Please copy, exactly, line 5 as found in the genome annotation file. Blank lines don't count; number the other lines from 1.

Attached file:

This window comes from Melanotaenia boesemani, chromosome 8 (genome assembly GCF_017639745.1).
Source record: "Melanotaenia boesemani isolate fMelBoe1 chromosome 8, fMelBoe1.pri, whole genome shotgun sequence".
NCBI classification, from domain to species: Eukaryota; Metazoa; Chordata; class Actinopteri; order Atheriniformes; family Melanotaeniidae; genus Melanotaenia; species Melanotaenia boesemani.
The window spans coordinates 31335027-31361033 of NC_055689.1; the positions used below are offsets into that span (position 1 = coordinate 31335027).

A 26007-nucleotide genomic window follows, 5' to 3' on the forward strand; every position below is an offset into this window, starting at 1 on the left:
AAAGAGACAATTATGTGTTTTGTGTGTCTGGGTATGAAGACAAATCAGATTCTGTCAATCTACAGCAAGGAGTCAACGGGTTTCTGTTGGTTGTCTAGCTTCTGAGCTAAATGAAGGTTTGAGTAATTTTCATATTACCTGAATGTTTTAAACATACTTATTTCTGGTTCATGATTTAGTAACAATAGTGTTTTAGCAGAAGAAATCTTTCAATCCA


A 26007-nucleotide genomic window follows, 5' to 3' on the forward strand; every position below is an offset into this window, starting at 1 on the left: